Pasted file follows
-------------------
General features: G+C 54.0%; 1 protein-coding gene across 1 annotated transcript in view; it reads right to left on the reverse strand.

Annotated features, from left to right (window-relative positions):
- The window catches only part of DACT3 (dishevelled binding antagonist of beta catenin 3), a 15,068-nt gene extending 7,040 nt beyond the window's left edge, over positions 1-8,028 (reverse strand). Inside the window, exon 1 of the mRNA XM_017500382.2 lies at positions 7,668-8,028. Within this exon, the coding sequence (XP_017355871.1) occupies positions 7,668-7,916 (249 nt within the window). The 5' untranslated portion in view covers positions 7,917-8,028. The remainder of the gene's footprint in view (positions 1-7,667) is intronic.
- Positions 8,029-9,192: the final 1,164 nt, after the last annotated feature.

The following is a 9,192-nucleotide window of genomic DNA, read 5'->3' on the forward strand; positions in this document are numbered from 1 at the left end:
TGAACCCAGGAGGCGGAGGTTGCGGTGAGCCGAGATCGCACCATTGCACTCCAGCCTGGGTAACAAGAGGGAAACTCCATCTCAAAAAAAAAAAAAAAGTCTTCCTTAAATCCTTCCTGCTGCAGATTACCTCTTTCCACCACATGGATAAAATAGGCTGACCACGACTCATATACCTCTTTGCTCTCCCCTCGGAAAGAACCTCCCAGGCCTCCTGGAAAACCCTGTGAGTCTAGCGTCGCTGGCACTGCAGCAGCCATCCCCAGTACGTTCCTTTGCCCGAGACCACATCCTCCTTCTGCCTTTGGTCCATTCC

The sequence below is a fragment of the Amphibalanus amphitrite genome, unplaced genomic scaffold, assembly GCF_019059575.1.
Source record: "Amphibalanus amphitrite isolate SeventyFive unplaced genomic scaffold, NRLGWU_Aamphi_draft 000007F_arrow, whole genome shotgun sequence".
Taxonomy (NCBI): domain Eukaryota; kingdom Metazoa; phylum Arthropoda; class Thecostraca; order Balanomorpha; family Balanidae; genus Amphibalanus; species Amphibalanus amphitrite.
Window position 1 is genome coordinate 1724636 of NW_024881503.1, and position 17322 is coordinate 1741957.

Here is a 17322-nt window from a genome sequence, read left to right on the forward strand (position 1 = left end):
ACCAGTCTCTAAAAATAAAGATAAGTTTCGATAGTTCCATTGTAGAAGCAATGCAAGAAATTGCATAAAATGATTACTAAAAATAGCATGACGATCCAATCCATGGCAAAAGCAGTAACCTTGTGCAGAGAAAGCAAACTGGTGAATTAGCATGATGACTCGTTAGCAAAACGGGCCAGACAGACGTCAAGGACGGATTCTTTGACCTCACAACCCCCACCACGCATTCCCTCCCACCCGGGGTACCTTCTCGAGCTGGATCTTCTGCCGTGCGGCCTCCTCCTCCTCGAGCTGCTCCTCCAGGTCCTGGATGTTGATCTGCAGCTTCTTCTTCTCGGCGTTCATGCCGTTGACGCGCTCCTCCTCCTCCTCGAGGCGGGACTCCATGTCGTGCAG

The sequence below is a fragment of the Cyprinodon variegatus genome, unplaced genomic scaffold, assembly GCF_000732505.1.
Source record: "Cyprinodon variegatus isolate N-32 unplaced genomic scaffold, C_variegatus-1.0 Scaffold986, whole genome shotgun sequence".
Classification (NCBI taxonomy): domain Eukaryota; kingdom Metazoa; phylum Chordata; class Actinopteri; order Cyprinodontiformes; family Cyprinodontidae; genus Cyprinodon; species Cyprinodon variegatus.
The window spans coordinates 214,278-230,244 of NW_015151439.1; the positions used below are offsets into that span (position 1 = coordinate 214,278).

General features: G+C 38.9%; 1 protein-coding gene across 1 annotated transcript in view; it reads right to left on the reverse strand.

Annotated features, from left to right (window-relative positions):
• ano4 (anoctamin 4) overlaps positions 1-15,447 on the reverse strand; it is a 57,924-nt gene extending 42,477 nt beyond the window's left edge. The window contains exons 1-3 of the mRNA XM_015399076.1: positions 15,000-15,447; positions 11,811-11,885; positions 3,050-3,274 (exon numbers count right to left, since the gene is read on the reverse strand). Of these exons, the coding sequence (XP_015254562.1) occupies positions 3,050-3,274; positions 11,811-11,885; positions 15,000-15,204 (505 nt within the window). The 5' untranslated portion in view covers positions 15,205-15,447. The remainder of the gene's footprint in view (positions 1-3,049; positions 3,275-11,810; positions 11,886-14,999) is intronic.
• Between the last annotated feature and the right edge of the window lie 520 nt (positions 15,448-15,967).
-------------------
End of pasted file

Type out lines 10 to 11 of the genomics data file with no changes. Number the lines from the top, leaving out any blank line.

Window position 1 is genome coordinate 1724636 of NW_024881503.1, and position 17322 is coordinate 1741957.

Here is a 17322-nt window from a genome sequence, read left to right on the forward strand (position 1 = left end):